The job interview is a two-way street.
You should be assessing the employer just as much as they're assessing you, because you both need to walk away convinced that the job would be a great fit ... and the evaluation should start from the moment you take the hot seat.
At the very end of the interview, the hiring manager usually asks, "Do you have any questions for me?" But don't wait until they turn the tables to start asking questions.
Lynn Taylor, a national workplace expert and the author of "Tame Your Terrible Office Tyrant: How to Manage Childish Boss Behavior and Thrive in Your Job," says that there are a few you should ask at the very beginning of the conversation.
Here are four of them, along with her reasons for asking these early on:
1. 'How did this position develop?'
This is a good conversation starter on your end, says Taylor:
"It demonstrates intellectual curiosity, yet isn't intrusive or brash. It's also helpful to let the hiring manager talk, as you gather some history on the position. You'll get some insight on whether the opening is due to turnover or growth, for example."2. 'How does this role fit into the larger objectives of the department and company?'
Try to ascertain the big picture in the early stages of the interview, suggests Taylor.
"This will help you better frame your answers in a way that's more meaningful. It's easier to sell your skills when you can relate them to the company's larger strategy," she says.
3. 'What do you like most about working here?'
This is a friendly, nonthreatening question that works early on because it's conversational, and you're showing interest in the interviewer.
"It can also be received as flattering, but at the same time, you're getting to know the hiring manager.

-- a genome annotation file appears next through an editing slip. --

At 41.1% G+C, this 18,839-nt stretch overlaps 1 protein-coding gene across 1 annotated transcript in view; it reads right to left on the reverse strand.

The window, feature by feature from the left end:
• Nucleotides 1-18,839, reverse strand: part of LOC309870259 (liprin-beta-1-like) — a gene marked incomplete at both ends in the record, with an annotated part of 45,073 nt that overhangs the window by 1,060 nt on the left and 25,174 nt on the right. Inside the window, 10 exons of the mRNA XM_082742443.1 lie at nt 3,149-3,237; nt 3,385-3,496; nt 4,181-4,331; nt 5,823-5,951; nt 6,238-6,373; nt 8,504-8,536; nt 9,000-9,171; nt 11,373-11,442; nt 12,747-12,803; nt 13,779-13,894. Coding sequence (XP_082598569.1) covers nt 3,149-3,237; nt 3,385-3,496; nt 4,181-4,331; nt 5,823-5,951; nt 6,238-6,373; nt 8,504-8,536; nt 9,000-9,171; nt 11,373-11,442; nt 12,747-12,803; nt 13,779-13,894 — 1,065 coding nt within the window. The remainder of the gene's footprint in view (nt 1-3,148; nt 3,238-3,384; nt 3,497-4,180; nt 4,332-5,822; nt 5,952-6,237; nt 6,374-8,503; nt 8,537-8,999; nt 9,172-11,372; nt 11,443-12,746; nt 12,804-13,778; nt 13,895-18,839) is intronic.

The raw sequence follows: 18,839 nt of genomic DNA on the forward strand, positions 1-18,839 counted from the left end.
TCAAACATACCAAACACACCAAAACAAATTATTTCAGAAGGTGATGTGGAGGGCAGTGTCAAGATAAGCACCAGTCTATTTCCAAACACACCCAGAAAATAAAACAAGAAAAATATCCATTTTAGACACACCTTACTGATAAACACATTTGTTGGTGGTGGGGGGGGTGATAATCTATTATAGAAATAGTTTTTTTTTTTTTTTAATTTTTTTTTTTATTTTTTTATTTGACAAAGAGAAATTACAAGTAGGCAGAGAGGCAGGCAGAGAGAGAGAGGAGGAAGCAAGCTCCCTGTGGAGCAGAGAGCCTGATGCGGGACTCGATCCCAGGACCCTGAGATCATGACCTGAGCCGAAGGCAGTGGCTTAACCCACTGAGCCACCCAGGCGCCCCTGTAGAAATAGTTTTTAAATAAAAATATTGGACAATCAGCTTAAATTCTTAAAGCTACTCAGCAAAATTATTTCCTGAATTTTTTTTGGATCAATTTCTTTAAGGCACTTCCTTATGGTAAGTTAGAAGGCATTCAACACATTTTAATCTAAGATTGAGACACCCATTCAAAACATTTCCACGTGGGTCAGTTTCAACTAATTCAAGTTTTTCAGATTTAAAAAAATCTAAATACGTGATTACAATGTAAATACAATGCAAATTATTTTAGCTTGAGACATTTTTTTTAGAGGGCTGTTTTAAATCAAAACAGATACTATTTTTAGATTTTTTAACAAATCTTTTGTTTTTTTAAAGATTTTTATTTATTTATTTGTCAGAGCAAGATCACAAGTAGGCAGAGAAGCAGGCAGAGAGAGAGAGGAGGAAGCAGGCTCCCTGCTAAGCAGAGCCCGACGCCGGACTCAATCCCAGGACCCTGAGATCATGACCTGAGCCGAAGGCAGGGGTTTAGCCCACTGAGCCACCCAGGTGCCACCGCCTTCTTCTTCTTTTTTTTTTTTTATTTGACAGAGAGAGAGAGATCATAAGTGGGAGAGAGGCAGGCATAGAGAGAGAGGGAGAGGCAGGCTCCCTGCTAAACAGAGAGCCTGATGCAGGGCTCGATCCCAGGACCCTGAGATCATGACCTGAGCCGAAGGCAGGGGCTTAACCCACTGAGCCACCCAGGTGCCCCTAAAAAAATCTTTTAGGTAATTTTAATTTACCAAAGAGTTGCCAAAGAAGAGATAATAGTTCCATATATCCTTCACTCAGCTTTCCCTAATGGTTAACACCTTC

"Are they thrilled about mentoring their staff, their product or service, the innovative atmosphere? Do they focus on only growth numbers and minimizing expenses, with no mention of the team, training, or growth opportunities? It gives you a sneak preview into your prospective manager's priorities and all-important personality. This is where it pays to have your people radar up, to evaluate if this is a boss you can respect."4. 'Can you describe some of the specific responsibilities or describe a typical day?'
You want to show you did your homework, so right after asking this, you might consider saying something like, "For example, I know that some of the core functions are A, B and C, but perhaps you can elaborate?"
"This is your opportunity to drill down on specific job objectives and tasks, beyond what you were given prior to the interview," says Taylor. "At the same time, you want to make it clear that you fully understand what was in the job listing or description. That's why you want to touch on a few examples before turning over the question to the interviewer."
Offer a framework so the hiring manager understands your interpretation of the job, and can formulate an appropriate answer.